February, definitely not to be confused with Frannuary.
Before launching into my latest screed, let me acknowledge how rugged this year’s Big Ten is. Checking the latest edition of Bracket Matrix, there are six Big Ten teams—Michigan, Ohio State, Illinois, Iowa, Wisconsin, and Purdue—seeded fifth or better. Other than Nebrasketball (insert a cackling Shaq saying, “That’s barbecue chicken”), every B1G team falls somewhere between tricky to downright perilous. Our Hawkeyes, as offensively gifted as they are, were always going to lose a game (or three) to a flamethrowing opponent. Iowa’s loss in Champaign? Understandable. Taking an “L” to Ohio State? Disappointing but, look, the B1G eats its own. The latest nutpunch versus the Hoosiers? Well, it’s time for a fireside chat.
On its own, the loss in Bloomington isn’t that damning. IU is a solid enough squad (#26 in Ken Pom), featuring a versatile four in Trayce Jackson-Davis and legitimate defensive chops. But it is how the Hawkeyes, through a cavalcade of self-inflicted errors, botched yet another winnable game. And now we are on the exurbs of the BIG race, freefalling into yet another Fran special (the 7-10 NCAA matchup). Those are my muffled tears you hear.
Singling out Fran, the IU game deserves dishonorable mention. The Hawkeyes were curb stomping the Hoosiers when Fran sat the Peacock for the final 12:30 of the first half after Garza picked up his second foul. In the Franitentary (h/t @Adam_Jacobi), there is no early release. You will do your time in America’s toughest prison; Warden Fran looks at your plea for mercy (or first half playing time) with an icy glare and condescension.
But here’s the thing: despite his snarky protestations to the contrary, Franny’s ironclad rule needs a little situational flexibility. In the ideal world, sure, Garza would sit until the second half (in the ideal world, Iowa would also be 10-2 in the B1G but I digress). But the Sunday circumstances—a skidding Iowa desperately trying to preserve its fading Big Ten title hopes—demanded a different approach. When Indiana trimmed Iowa’s 13-point lead to five with three minutes left in the first half, that would have been a logical time to reinsert the big man. Iowa had gamely hung on for nine plus minutes of game time without Garza; Weezy was essentially captaining the Hawkeye Titanic with Luka, Bohannon, and CMac all in two foul lock-up (not to mention a sidelined Fredrick). Despite the Hoosiers closing the half on a 9-2 spurt, Luka and company continued serving their Fran-imposed sentence. And once on the verge of blowing out the Hoosiers (you could almost hear the “Fire Archie” chants), the Hawkeyes were now locked into a B1G cage fight against IU.
Fran needs to be more strategic—dare I say smarter—with his “Lock Him Up” approach. Before placing Garza in the Hawkeye version of Gitmo, I wish he would have asked himself these questions: Is the other team going on a game changing run? Is this a must-win game for our fledgling title hopes? And, finally, can I trust the guy with two fouls? As for the latter question, if he can’t trust his National Player of the Year candidate, well, we have a problem, Iowa City. A student of the game (just check out his legendary DVD collection), Luka understands situational basketball. He rarely, if ever, picks up a cringe-inducing foul (unlike, say, Tyler Cook’s choose-your-own-adventure drives to the rim). In fact, the Peacock has fouled out a grand total of zero times this year. And despite facing a bevy of Big Ten heavyweights last year, he was disqualified just once. As this tweet rightly points out, Fran, in essence, fouled Luka out of the IU game despite the big fella finishing with—insert profanity of your choice—two fouls.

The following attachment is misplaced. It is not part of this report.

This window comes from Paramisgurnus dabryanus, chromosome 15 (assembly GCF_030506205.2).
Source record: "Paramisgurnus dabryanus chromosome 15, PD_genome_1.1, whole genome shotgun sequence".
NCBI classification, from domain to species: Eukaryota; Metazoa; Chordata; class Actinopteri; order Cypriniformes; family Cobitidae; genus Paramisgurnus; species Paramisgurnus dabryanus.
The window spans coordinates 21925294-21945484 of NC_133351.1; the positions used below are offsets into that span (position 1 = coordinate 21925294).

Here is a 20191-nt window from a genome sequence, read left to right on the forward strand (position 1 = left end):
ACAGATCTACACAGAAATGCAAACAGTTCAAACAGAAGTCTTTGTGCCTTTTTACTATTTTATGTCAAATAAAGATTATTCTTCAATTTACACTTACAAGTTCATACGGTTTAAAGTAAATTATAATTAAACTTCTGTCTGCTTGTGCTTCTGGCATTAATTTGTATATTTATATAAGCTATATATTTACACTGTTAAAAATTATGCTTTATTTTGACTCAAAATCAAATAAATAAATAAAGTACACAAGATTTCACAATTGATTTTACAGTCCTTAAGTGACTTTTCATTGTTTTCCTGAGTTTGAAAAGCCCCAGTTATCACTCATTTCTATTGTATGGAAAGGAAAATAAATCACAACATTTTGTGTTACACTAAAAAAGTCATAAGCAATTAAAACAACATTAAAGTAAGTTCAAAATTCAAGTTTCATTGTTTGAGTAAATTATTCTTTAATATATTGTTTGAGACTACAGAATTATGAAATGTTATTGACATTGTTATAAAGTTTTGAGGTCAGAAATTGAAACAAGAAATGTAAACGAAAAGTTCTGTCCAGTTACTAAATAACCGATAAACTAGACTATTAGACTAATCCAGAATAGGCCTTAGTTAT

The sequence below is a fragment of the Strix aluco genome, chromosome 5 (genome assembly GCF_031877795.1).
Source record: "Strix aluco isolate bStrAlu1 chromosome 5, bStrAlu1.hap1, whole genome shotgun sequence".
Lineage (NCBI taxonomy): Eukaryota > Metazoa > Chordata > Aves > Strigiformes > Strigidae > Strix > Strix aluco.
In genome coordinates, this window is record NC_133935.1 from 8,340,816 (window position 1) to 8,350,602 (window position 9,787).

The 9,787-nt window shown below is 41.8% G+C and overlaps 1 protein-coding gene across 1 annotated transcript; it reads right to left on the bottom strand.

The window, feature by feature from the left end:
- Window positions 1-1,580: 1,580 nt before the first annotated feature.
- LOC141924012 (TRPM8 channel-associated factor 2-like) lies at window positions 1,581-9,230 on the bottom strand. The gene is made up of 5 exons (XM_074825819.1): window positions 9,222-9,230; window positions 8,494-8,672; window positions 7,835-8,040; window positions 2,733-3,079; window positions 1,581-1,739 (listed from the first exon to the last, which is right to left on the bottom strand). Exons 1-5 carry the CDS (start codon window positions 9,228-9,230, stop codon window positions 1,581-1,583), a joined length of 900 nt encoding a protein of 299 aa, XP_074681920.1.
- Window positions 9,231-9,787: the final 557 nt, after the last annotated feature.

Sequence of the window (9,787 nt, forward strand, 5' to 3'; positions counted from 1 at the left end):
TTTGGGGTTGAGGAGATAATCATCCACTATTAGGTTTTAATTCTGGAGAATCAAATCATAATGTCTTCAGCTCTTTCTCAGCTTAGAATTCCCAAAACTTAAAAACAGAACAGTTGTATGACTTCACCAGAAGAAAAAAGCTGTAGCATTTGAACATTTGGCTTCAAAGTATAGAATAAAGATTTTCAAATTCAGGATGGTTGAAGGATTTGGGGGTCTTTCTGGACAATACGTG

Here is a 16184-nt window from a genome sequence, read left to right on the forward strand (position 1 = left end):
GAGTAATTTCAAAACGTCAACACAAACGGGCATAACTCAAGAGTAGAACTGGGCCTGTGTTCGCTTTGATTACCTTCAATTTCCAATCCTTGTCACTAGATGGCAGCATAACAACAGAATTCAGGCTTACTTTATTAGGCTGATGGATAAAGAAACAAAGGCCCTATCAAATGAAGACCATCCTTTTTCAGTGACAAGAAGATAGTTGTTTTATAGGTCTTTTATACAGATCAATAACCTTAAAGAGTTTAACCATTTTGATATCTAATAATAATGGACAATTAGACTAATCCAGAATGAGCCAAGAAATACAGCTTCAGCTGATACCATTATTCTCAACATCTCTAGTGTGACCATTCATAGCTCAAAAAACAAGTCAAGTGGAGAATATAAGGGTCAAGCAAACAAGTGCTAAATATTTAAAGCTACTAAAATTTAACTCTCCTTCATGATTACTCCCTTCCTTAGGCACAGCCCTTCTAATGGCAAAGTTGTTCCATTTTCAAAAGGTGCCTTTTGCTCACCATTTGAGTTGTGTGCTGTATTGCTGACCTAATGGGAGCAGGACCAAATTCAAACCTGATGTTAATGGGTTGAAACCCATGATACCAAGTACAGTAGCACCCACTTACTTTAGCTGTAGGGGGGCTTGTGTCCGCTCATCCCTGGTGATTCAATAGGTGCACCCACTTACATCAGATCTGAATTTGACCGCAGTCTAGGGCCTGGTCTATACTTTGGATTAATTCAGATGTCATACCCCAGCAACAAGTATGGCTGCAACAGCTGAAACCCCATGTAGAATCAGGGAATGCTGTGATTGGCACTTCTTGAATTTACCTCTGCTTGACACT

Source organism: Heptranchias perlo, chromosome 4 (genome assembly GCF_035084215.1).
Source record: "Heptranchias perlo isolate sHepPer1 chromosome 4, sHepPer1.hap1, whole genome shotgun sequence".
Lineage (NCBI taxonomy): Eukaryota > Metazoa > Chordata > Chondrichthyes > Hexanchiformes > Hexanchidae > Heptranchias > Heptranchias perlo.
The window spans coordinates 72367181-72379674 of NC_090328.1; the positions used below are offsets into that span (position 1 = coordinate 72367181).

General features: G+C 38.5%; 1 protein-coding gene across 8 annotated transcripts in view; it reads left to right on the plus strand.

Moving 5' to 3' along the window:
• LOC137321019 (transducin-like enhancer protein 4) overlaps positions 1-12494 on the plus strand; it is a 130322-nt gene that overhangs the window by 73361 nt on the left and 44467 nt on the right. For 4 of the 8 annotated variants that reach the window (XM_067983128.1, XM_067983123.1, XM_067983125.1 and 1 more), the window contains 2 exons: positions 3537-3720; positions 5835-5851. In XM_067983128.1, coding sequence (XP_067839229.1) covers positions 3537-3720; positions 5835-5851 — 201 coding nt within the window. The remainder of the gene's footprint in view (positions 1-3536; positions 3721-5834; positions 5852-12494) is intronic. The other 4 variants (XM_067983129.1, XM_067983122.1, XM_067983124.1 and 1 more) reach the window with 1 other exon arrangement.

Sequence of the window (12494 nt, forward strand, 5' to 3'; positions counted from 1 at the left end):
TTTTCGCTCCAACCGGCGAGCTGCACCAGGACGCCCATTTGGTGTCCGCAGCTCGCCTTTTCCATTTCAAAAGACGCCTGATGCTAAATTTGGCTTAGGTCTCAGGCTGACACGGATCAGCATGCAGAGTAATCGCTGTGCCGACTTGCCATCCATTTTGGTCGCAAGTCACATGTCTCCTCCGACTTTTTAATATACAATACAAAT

While I have harped on the (batshit) insanity underlying Fran’s two foul lock-up, there have been other, ahem, curious decisions. Acknowledging that I am an unabashed Joe T groupie, how does he carve out a measly four minutes against IU—including zero in the second half? Touissant is the team’s most dynamic playmaker; on a squad with an army of three point shooters, he is the sole guard with any off the ball verve. Even more importantly for this team, he is a dogged defender, leading the Hawkeyes in steal percentage and generally neutralizing other guards. But with his ever-fluctuating playing time (I mean, freshman Tony Perkins played 15 minutes to Joe T’s four at IU?!), you wonder if he insulted Fran’s wife or something. How else do you explain his four-minute cameo against the Hoosiers—particularly after dropping 10 points and six dimes in 21 minutes against Sparty earlier in the week?
This was supposed to be the year when Iowa would finally assume its rightful place atop the Big Ten (after, sigh, 40 years wandering in the B1G desert). And while there have been extenuating circumstances—namely CJ Fredrick’s injury, the IU game crystallized the Hawkeyes’ stubborn flaws: questionable in-game decisions, head-scratching rotations, and crunch time difficulties. The latest February fade prompts a sobering question: Is another mid-tier BIG finish this team’s—strike that, this program’s—fait accompli?